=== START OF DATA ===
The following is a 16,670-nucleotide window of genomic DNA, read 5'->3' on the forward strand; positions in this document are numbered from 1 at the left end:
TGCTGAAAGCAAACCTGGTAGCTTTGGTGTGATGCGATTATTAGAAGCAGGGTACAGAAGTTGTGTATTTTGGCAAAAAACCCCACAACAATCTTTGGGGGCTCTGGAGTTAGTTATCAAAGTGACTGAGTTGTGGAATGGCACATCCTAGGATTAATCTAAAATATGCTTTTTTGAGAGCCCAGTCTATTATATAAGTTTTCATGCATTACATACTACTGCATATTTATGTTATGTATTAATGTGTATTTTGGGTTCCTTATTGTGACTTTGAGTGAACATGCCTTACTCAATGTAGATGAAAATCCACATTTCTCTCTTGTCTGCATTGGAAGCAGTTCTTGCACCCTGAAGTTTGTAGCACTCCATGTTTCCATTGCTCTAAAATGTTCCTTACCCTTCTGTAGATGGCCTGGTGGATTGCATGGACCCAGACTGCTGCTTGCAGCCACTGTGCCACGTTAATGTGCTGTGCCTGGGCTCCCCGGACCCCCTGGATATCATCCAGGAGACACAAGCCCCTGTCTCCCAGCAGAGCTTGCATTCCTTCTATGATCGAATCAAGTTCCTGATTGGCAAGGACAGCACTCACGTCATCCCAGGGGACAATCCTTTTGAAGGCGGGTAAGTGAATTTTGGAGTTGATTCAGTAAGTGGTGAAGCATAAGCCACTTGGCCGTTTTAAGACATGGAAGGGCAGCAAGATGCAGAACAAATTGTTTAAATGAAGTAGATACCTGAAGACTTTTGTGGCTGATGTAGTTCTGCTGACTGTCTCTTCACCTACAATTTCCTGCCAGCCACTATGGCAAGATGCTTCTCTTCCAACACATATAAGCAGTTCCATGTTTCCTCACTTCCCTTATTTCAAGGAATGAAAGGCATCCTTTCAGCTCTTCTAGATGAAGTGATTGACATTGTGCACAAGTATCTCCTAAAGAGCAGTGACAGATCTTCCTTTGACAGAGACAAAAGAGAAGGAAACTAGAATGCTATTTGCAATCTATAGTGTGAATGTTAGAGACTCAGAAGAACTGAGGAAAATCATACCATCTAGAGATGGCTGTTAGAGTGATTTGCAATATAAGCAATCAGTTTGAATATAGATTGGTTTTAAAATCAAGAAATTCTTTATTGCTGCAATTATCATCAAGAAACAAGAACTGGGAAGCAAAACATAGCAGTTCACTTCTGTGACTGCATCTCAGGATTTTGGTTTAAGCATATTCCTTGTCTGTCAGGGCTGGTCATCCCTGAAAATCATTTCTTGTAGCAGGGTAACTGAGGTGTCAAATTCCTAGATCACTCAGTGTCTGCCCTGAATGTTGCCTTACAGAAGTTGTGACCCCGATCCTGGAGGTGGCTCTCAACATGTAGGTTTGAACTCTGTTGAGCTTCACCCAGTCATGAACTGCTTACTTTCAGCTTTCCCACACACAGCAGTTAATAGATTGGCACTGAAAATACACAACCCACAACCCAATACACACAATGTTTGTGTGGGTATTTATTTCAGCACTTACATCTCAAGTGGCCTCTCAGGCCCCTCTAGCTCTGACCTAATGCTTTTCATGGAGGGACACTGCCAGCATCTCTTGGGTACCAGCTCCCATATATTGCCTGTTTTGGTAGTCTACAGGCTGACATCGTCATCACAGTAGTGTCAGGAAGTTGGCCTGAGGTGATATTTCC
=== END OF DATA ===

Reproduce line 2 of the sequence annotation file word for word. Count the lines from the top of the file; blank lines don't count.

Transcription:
TGCTGAAAGCAAACCTGGTAGCTTTGGTGTGATGCGATTATTAGAAGCAGGGTACAGAAGTTGTGTATTTTGGCAAAAAACCCCACAACAATCTTTGGGGGCTCTGGAGTTAGTTATCAAAGTGACTGAGTTGTGGAATGGCACATCCTAGGATTAATCTAAAATATGCTTTTTTGAGAGCCCAGTCTATTATATAAGTTTTCATGCATTACATACTACTGCATATTTATGTTATGTATTAATGTGTATTTTGGGTTCCTTATTGTGACTTTGAGTGAACATGCCTTACTCAATGTAGATGAAAATCCACATTTCTCTCTTGTCTGCATTGGAAGCAGTTCTTGCACCCTGAAGTTTGTAGCACTCCATGTTTCCATTGCTCTAAAATGTTCCTTACCCTTCTGTAGATGGCCTGGTGGATTGCATGGACCCAGACTGCTGCTTGCAGCCACTGTGCCACGTTAATGTGCTGTGCCTGGGCTCCCCGGACCCCCTGGATATCATCCAGGAGACACAAGCCCCTGTCTCCCAGCAGAGCTTGCATTCCTTCTATGATCGAATCAAGTTCCTGATTGGCAAGGACAGCACTCACGTCATCCCAGGGGACAATCCTTTTGAAGGCGGGTAAGTGAATTTTGGAGTTGATTCAGTAAGTGGTGAAGCATAAGCCACTTGGCCGTTTTAAGACATGGAAGGGCAGCAAGATGCAGAACAAATTGTTTAAATGAAGTAGATACCTGAAGACTTTTGTGGCTGATGTAGTTCTGCTGACTGTCTCTTCACCTACAATTTCCTGCCAGCCACTATGGCAAGATGCTTCTCTTCCAACACATATAAGCAGTTCCATGTTTCCTCACTTCCCTTATTTCAAGGAATGAAAGGCATCCTTTCAGCTCTTCTAGATGAAGTGATTGACATTGTGCACAAGTATCTCCTAAAGAGCAGTGACAGATCTTCCTTTGACAGAGACAAAAGAGAAGGAAACTAGAATGCTATTTGCAATCTATAGTGTGAATGTTAGAGACTCAGAAGAACTGAGGAAAATCATACCATCTAGAGATGGCTGTTAGAGTGATTTGCAATATAAGCAATCAGTTTGAATATAGATTGGTTTTAAAATCAAGAAATTCTTTATTGCTGCAATTATCATCAAGAAACAAGAACTGGGAAGCAAAACATAGCAGTTCACTTCTGTGACTGCATCTCAGGATTTTGGTTTAAGCATATTCCTTGTCTGTCAGGGCTGGTCATCCCTGAAAATCATTTCTTGTAGCAGGGTAACTGAGGTGTCAAATTCCTAGATCACTCAGTGTCTGCCCTGAATGTTGCCTTACAGAAGTTGTGACCCCGATCCTGGAGGTGGCTCTCAACATGTAGGTTTGAACTCTGTTGAGCTTCACCCAGTCATGAACTGCTTACTTTCAGCTTTCCCACACACAGCAGTTAATAGATTGGCACTGAAAATACACAACCCACAACCCAATACACACAATGTTTGTGTGGGTATTTATTTCAGCACTTACATCTCAAGTGGCCTCTCAGGCCCCTCTAGCTCTGACCTAATGCTTTTCATGGAGGGACACTGCCAGCATCTCTTGGGTACCAGCTCCCATATATTGCCTGTTTTGGTAGTCTACAGGCTGACATCGTCATCACAGTAGTGTCAGGAAGTTGGCCTGAGGTGATATTTCC